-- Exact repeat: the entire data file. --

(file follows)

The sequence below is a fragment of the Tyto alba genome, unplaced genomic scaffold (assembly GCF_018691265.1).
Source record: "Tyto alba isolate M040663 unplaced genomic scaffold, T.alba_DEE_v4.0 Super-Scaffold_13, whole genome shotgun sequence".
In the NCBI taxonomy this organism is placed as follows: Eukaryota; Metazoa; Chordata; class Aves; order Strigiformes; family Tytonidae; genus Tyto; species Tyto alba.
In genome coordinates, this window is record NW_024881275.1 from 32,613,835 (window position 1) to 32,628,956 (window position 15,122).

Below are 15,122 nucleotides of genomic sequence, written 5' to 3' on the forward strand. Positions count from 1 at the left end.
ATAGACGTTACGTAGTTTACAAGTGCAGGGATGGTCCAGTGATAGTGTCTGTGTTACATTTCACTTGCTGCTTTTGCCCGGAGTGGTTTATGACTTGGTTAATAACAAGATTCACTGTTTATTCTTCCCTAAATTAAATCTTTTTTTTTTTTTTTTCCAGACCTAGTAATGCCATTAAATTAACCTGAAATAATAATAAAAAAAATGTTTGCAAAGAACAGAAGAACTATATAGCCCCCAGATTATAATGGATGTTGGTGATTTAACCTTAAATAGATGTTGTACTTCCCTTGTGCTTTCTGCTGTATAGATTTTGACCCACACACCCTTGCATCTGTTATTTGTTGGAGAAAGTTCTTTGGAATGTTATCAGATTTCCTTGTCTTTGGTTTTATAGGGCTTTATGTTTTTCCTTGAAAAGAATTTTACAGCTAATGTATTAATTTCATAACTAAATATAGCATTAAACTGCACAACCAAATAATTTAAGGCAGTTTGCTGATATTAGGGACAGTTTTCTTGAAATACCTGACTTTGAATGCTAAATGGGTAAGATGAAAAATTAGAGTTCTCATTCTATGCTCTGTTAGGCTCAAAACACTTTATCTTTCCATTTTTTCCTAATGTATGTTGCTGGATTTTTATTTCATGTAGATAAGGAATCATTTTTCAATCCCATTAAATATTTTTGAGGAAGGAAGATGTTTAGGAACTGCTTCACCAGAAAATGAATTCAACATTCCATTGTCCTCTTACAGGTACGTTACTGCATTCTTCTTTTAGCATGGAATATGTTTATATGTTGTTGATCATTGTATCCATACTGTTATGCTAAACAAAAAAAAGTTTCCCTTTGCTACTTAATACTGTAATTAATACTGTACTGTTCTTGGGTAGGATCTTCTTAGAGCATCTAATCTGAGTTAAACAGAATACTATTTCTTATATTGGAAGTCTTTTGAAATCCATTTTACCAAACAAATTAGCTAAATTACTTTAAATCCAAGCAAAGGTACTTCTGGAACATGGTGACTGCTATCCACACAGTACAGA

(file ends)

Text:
The sequence below is a fragment of the Tyto alba genome, unplaced genomic scaffold (assembly GCF_018691265.1).
Source record: "Tyto alba isolate M040663 unplaced genomic scaffold, T.alba_DEE_v4.0 Super-Scaffold_13, whole genome shotgun sequence".
In the NCBI taxonomy this organism is placed as follows: Eukaryota; Metazoa; Chordata; class Aves; order Strigiformes; family Tytonidae; genus Tyto; species Tyto alba.
In genome coordinates, this window is record NW_024881275.1 from 32,613,835 (window position 1) to 32,628,956 (window position 15,122).

Below are 15,122 nucleotides of genomic sequence, written 5' to 3' on the forward strand. Positions count from 1 at the left end.
ATAGACGTTACGTAGTTTACAAGTGCAGGGATGGTCCAGTGATAGTGTCTGTGTTACATTTCACTTGCTGCTTTTGCCCGGAGTGGTTTATGACTTGGTTAATAACAAGATTCACTGTTTATTCTTCCCTAAATTAAATCTTTTTTTTTTTTTTTTCCAGACCTAGTAATGCCATTAAATTAACCTGAAATAATAATAAAAAAAATGTTTGCAAAGAACAGAAGAACTATATAGCCCCCAGATTATAATGGATGTTGGTGATTTAACCTTAAATAGATGTTGTACTTCCCTTGTGCTTTCTGCTGTATAGATTTTGACCCACACACCCTTGCATCTGTTATTTGTTGGAGAAAGTTCTTTGGAATGTTATCAGATTTCCTTGTCTTTGGTTTTATAGGGCTTTATGTTTTTCCTTGAAAAGAATTTTACAGCTAATGTATTAATTTCATAACTAAATATAGCATTAAACTGCACAACCAAATAATTTAAGGCAGTTTGCTGATATTAGGGACAGTTTTCTTGAAATACCTGACTTTGAATGCTAAATGGGTAAGATGAAAAATTAGAGTTCTCATTCTATGCTCTGTTAGGCTCAAAACACTTTATCTTTCCATTTTTTCCTAATGTATGTTGCTGGATTTTTATTTCATGTAGATAAGGAATCATTTTTCAATCCCATTAAATATTTTTGAGGAAGGAAGATGTTTAGGAACTGCTTCACCAGAAAATGAATTCAACATTCCATTGTCCTCTTACAGGTACGTTACTGCATTCTTCTTTTAGCATGGAATATGTTTATATGTTGTTGATCATTGTATCCATACTGTTATGCTAAACAAAAAAAAGTTTCCCTTTGCTACTTAATACTGTAATTAATACTGTACTGTTCTTGGGTAGGATCTTCTTAGAGCATCTAATCTGAGTTAAACAGAATACTATTTCTTATATTGGAAGTCTTTTGAAATCCATTTTACCAAACAAATTAGCTAAATTACTTTAAATCCAAGCAAAGGTACTTCTGGAACATGGTGACTGCTATCCACACAGTACAGA